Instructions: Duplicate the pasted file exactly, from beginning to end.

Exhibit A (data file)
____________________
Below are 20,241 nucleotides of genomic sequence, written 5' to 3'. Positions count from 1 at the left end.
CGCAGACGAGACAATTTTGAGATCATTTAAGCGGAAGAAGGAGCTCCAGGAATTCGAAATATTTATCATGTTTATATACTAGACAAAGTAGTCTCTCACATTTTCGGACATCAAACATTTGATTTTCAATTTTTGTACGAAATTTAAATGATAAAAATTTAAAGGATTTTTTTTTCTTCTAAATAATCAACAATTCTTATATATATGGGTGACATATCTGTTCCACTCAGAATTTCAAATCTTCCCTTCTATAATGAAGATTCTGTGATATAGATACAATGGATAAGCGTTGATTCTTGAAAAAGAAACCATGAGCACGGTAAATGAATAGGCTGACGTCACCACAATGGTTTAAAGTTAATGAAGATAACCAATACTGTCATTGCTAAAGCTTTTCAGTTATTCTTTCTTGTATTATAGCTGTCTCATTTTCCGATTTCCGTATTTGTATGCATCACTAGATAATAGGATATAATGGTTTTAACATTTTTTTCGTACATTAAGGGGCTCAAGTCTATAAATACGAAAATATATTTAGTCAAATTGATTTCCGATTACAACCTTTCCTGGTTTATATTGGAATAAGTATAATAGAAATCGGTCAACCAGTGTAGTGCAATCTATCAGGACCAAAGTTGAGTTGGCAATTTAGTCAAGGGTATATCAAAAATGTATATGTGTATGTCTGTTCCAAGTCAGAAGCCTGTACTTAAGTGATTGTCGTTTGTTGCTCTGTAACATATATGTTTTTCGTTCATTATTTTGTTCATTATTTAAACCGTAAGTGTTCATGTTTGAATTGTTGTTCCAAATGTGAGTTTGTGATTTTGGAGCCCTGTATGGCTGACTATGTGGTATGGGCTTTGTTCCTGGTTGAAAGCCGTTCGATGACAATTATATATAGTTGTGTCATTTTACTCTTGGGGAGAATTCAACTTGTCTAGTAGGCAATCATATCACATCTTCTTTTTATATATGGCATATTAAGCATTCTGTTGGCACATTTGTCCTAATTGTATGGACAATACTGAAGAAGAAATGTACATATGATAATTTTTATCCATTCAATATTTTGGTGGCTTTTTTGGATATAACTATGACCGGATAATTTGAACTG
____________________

Below are 20,241 nucleotides of genomic sequence, written 5' to 3'. Positions count from 1 at the left end.
CGCAGACGAGACAATTTTGAGATCATTTAAGCGGAAGAAGGAGCTCCAGGAATTCGAAATATTTATCATGTTTATATACTAGACAAAGTAGTCTCTCACATTTTCGGACATCAAACATTTGATTTTCAATTTTTGTACGAAATTTAAATGATAAAAATTTAAAGGATTTTTTTTTCTTCTAAATAATCAACAATTCTTATATATATGGGTGACATATCTGTTCCACTCAGAATTTCAAATCTTCCCTTCTATAATGAAGATTCTGTGATATAGATACAATGGATAAGCGTTGATTCTTGAAAAAGAAACCATGAGCACGGTAAATGAATAGGCTGACGTCACCACAATGGTTTAAAGTTAATGAAGATAACCAATACTGTCATTGCTAAAGCTTTTCAGTTATTCTTTCTTGTATTATAGCTGTCTCATTTTCCGATTTCCGTATTTGTATGCATCACTAGATAATAGGATATAATGGTTTTAACATTTTTTTCGTACATTAAGGGGCTCAAGTCTATAAATACGAAAATATATTTAGTCAAATTGATTTCCGATTACAACCTTTCCTGGTTTATATTGGAATAAGTATAATAGAAATCGGTCAACCAGTGTAGTGCAATCTATCAGGACCAAAGTTGAGTTGGCAATTTAGTCAAGGGTATATCAAAAATGTATATGTGTATGTCTGTTCCAAGTCAGAAGCCTGTACTTAAGTGATTGTCGTTTGTTGCTCTGTAACATATATGTTTTTCGTTCATTATTTTGTTCATTATTTAAACCGTAAGTGTTCATGTTTGAATTGTTGTTCCAAATGTGAGTTTGTGATTTTGGAGCCCTGTATGGCTGACTATGTGGTATGGGCTTTGTTCCTGGTTGAAAGCCGTTCGATGACAATTATATATAGTTGTGTCATTTTACTCTTGGGGAGAATTCAACTTGTCTAGTAGGCAATCATATCACATCTTCTTTTTATATATGGCATATTAAGCATTCTGTTGGCACATTTGTCCTAATTGTATGGACAATACTGAAGAAGAAATGTACATATGATAATTTTTATCCATTCAATATTTTGGTGGCTTTTTTGGATATAACTATGACCGGATAATTTGAACTG